A variety of approaches are investigated. Beate Gutschow of Germany presents a bucolic scene of picnickers by a riverside that turns out to be a digital confection inspired by 17th-century European landscapists such as Claude Lorrain. The entrancing image keeps you guessing about what’s real and what’s invented — and how (or whether) it matters.
New Yorker Penelope Umbrico harvested 108 images of sunsets posted by amateur photographers on the website Flickr and grouped them together in a collage that comments on the universal fascination with the sun and how easy it is to “sample” and repurpose content gleaned from the Web.
A 2005 image by Cuban native Abelardo Morell in which the photographer turned a gallery in the Philadelphia Museum of Art into a giant camera obscura is transfixing.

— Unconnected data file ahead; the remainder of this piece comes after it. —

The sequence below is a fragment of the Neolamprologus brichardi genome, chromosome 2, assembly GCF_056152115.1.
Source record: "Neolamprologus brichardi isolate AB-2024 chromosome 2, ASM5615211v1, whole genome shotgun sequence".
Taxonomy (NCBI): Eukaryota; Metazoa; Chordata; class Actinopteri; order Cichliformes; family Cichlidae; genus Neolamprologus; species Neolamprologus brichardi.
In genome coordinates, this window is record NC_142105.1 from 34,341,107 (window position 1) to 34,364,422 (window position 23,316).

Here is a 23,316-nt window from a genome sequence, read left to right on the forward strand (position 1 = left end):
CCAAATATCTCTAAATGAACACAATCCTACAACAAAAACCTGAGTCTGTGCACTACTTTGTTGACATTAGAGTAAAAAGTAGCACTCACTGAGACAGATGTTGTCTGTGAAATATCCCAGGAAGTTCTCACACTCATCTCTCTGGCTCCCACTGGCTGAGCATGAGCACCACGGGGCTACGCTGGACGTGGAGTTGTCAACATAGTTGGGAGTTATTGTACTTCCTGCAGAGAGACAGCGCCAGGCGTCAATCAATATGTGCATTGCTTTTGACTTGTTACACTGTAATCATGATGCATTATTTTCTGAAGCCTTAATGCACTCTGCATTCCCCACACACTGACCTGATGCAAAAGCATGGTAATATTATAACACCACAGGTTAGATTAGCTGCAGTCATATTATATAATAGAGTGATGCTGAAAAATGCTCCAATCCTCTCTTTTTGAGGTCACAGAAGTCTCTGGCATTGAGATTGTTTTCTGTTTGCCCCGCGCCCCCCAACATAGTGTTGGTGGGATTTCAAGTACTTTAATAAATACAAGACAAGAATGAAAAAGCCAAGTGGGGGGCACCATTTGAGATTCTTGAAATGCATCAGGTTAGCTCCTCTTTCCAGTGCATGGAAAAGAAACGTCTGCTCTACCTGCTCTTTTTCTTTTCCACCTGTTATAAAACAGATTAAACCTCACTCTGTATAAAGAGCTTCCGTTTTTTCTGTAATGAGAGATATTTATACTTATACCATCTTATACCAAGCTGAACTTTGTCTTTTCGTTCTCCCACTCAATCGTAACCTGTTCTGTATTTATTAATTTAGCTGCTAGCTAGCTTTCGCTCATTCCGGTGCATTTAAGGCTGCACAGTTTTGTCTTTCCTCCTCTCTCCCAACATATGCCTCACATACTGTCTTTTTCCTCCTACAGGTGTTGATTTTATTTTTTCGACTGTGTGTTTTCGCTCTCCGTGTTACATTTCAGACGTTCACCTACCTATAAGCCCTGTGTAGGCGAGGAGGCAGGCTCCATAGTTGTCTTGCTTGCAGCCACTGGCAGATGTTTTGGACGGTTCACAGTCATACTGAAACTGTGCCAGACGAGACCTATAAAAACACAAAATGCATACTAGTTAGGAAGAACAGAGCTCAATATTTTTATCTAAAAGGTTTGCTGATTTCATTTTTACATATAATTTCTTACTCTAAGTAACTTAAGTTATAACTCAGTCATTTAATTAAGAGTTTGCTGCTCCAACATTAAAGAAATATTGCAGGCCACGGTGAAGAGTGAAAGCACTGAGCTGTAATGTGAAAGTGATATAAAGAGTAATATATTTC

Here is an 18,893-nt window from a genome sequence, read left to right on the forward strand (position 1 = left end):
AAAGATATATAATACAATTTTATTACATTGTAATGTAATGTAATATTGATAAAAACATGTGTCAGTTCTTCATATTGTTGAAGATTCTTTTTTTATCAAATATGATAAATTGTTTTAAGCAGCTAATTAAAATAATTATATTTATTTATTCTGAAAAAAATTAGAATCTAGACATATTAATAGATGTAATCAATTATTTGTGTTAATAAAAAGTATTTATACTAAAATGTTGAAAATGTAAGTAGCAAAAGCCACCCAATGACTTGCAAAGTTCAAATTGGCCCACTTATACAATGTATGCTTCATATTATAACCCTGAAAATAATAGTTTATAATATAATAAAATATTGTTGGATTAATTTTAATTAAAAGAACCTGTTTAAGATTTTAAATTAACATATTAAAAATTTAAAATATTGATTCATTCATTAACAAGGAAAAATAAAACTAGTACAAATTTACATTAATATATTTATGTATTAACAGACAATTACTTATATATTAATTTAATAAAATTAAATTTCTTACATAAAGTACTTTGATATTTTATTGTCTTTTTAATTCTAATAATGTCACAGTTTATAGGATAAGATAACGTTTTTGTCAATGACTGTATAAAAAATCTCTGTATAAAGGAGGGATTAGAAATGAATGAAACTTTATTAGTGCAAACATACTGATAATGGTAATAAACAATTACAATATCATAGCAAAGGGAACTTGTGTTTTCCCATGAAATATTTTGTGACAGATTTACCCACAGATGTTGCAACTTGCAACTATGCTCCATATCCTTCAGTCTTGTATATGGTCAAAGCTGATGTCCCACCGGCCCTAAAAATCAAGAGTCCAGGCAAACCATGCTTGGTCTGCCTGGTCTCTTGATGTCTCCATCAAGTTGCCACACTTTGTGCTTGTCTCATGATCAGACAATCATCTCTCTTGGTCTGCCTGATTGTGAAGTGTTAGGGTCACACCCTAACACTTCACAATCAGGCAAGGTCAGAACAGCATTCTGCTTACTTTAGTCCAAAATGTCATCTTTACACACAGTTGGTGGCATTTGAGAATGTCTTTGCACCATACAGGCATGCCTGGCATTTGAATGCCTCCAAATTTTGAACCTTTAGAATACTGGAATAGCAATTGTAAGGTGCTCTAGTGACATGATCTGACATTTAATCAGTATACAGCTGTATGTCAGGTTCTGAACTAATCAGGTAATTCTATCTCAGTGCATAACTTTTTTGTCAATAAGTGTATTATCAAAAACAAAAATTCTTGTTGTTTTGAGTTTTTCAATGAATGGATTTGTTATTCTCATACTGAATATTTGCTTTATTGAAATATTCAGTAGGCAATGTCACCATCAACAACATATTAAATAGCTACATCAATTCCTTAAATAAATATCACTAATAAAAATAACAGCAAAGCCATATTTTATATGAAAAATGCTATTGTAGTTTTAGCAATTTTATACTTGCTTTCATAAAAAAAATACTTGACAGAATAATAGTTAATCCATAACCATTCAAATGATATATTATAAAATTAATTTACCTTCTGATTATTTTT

Inside the Vaughn Wascovich show at the Transformer Station.
Lisa DeJong, The Plain Dealer.
Morell darkened the room and then allowed light to penetrate from a single point that projected a ghostly, upside-down image of the museum’s neoclassical facade over a surreal scene of a city square by Italian Metaphysical painter Giorgio de Chirico. Morell’s lengthy exposure strangely makes the image look as if it were made in full daylight.
Other works in the show test the notion of what a photograph might be. Sugimoto of Japan creates an image of a lightning bolt, not with a camera and lens, but by sending high levels of electricity through a large sheet of film.
The overall thrust of “Light of Day” is to emphasize an almost giddy sense of opportunity and possibility within the realm of photography. It’s a good start for the Bidwells, and a good first look at their collection.